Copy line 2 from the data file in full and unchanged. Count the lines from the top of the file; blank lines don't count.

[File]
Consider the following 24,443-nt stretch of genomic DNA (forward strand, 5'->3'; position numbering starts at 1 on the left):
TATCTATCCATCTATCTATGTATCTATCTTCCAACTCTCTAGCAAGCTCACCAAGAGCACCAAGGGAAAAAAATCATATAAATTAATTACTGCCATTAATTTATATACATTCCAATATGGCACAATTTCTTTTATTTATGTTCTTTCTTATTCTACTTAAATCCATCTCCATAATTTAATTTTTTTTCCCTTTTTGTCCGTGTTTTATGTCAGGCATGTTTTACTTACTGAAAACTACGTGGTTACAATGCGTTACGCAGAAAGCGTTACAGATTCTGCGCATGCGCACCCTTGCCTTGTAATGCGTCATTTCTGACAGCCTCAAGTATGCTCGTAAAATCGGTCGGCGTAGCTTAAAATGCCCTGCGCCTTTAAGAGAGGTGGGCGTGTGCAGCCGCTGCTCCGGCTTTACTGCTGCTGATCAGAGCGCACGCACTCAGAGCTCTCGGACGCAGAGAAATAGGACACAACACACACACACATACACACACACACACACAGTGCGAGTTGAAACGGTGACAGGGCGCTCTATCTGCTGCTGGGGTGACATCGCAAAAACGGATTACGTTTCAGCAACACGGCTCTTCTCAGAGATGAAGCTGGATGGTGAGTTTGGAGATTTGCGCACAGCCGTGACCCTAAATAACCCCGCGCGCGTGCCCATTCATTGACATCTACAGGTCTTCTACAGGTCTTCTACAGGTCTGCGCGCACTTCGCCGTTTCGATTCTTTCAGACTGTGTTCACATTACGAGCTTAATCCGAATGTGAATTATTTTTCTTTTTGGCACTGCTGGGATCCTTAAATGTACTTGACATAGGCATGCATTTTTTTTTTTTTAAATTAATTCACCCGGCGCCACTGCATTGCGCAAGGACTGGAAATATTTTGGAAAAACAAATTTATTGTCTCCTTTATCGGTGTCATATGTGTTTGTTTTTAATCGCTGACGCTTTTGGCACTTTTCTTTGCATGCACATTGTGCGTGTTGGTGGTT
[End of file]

TATCTATCCATCTATCTATGTATCTATCTTCCAACTCTCTAGCAAGCTCACCAAGAGCACCAAGGGAAAAAAATCATATAAATTAATTACTGCCATTAATTTATATACATTCCAATATGGCACAATTTCTTTTATTTATGTTCTTTCTTATTCTACTTAAATCCATCTCCATAATTTAATTTTTTTTCCCTTTTTGTCCGTGTTTTATGTCAGGCATGTTTTACTTACTGAAAACTACGTGGTTACAATGCGTTACGCAGAAAGCGTTACAGATTCTGCGCATGCGCACCCTTGCCTTGTAATGCGTCATTTCTGACAGCCTCAAGTATGCTCGTAAAATCGGTCGGCGTAGCTTAAAATGCCCTGCGCCTTTAAGAGAGGTGGGCGTGTGCAGCCGCTGCTCCGGCTTTACTGCTGCTGATCAGAGCGCACGCACTCAGAGCTCTCGGACGCAGAGAAATAGGACACAACACACACACACATACACACACACACACACAGTGCGAGTTGAAACGGTGACAGGGCGCTCTATCTGCTGCTGGGGTGACATCGCAAAAACGGATTACGTTTCAGCAACACGGCTCTTCTCAGAGATGAAGCTGGATGGTGAGTTTGGAGATTTGCGCACAGCCGTGACCCTAAATAACCCCGCGCGCGTGCCCATTCATTGACATCTACAGGTCTTCTACAGGTCTTCTACAGGTCTGCGCGCACTTCGCCGTTTCGATTCTTTCAGACTGTGTTCACATTACGAGCTTAATCCGAATGTGAATTATTTTTCTTTTTGGCACTGCTGGGATCCTTAAATGTACTTGACATAGGCATGCATTTTTTTTTTTTTAAATTAATTCACCCGGCGCCACTGCATTGCGCAAGGACTGGAAATATTTTGGAAAAACAAATTTATTGTCTCCTTTATCGGTGTCATATGTGTTTGTTTTTAATCGCTGACGCTTTTGGCACTTTTCTTTGCATGCACATTGTGCGTGTTGGTGGTT